enter a school or the workplace, democracy is suspended and we
are submersed back into an age akin to feudalism with it's
authoritarian power structures.
Some laudable steps have been made in this direction which we will
explore throughout this presentation.
There are many reasons, both diverse and systemic, in the private
and pubic sectors. Many of these are deeply imbedded in our
history and culture. All of them can be remedied.
From the very beginning employers and the well-to-do played the preeminent role in
the political process by which schools emerged and evolved.
Income inequality has persisted and steadily increased in our country, and with it
inequality has grown in access to education and the opportunities that come from
a good education. (Bowles & Gintis)
Government and the private sectors have invested comparatively little in public
education, research, technology, teacher education, community education
projects and schools.
Persistence of social, economic, racial and gender based inequality in education as
well as our society as a whole has limited equal access to educational
Democratic principles encourage individual criticism of the power structures in
which we participate. Administrators, policy makers, business leaders and others
at the top of those structures actively avoid any such educated criticisms.
A Brief Historical Review
Naturally we need look no further than the founding fathers
to begin our historical exploration of Democracy in
“The Founding Father's Enlightenment goals for education in the new
democracy had been knowledge and virtue, building as they did on Puritan
values in which both were valued equally.” (Graham p.16)
"If you expect a nation to
be ignorant and free and
in a state of civilization,
you expect what never
was and never will be."
-Thomas Jefferson, 1816
Actually, We Need to Look a
Little Further Back to a Lesser
Did you know there is a historical precedent for
democratic governance in the Native American
It turns out our founding fathers were being educated on democratic
principles by the Iroquois, and founded parts of our own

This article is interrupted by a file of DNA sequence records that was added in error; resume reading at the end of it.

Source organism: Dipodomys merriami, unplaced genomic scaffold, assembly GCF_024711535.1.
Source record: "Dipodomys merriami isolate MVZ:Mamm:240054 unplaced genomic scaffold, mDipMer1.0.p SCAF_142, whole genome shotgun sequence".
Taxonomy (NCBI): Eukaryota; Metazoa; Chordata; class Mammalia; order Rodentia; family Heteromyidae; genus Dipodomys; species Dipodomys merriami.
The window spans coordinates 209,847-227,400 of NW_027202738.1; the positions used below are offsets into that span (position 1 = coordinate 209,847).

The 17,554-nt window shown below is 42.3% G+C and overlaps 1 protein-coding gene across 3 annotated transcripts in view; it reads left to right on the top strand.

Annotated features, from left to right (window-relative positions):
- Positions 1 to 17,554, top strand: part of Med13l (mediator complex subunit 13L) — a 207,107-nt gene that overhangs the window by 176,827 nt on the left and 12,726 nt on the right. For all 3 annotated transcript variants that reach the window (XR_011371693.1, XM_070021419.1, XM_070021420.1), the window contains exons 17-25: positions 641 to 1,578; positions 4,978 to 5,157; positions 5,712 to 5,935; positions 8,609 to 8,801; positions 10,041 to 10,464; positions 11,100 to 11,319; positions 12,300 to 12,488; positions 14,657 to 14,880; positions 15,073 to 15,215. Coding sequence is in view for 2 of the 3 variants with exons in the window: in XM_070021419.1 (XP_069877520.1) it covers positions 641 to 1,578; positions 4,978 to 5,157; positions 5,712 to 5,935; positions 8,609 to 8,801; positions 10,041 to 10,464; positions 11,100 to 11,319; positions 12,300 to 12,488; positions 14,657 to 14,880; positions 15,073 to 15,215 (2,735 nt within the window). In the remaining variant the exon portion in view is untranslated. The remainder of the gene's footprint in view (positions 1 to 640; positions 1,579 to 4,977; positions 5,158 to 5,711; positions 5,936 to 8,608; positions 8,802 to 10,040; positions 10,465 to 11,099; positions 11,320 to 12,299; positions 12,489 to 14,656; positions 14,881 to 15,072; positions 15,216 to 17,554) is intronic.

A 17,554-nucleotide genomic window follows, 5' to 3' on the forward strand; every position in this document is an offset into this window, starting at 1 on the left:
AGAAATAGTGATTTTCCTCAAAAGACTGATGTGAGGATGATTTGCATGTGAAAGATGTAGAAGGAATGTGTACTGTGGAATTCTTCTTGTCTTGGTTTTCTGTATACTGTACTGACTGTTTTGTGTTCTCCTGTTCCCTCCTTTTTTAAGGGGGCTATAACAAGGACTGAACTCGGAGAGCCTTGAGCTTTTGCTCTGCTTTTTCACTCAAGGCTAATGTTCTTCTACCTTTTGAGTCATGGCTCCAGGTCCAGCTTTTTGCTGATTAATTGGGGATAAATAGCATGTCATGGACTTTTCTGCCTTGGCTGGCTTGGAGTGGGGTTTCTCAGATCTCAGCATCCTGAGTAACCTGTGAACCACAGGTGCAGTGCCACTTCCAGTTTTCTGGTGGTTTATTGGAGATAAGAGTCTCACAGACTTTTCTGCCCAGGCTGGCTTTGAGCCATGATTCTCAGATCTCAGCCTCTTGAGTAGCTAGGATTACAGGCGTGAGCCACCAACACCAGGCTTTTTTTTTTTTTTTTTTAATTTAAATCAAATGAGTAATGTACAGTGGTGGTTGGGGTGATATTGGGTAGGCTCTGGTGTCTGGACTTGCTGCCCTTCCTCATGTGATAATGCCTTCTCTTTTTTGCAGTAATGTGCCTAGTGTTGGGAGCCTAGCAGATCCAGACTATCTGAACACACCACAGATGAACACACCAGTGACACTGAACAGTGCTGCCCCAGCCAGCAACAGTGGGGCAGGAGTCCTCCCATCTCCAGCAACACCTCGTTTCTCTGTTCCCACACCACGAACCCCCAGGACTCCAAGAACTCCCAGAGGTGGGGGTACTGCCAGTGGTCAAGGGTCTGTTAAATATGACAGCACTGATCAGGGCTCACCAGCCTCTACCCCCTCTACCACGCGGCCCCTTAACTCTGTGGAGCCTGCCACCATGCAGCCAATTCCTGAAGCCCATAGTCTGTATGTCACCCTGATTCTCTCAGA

democracy from their rich democratic tradition.(James 2010)
• “The Iroquois Great Law of Peace provided a template for
democratic principles of initiative, recall, referendum, and equal
suffrage. It established the responsibility of governmental officials
to the citizenry and of the present generation to future generations
(James 2010, p.17).”
• In 1952 Felix Cohen wrote: "It is out of a rich Indian democratic
tradition that the distinctive political ideals of American life emerged.
Universal suffrage for women as well as for men, the pattern of states
within a state that we call federalism, the habit of treating chiefs as
servants of the people instead of their masters, the insistence that the
community must respect the diversity of men and the diversity of their
dreams―all these things were part of the American way of life before
Columbus landed." (Cohen, cited in James 2010, p.17)
• The original Iroquois Great Law of Peace was ‘written’ using a belt of
wampum. Bellow is another famous belt of wampum written to
commemorate our undemocratic subjugation of the Iroquois people.
Johann Pestalozzi (1746-1827), "father
of modern educational science," was a
vocal supporter of freedom and
autonomy. Around the time of the
American Revolution he created a
school to engender those qualities in
His theories and work were an
inspiration for John Dewey, the father
of the progressive education
movement. (James 2010)
Horrace Mann (1796-1859)
In the 1840's the Massachusetts
commissioner of education Horace
Mann fiercely advocated for the
founding of a public education
system. At the time there were only
private schools that did not seek to
educate all children equally, but
typically focused on children of the
wealthy or members of a particular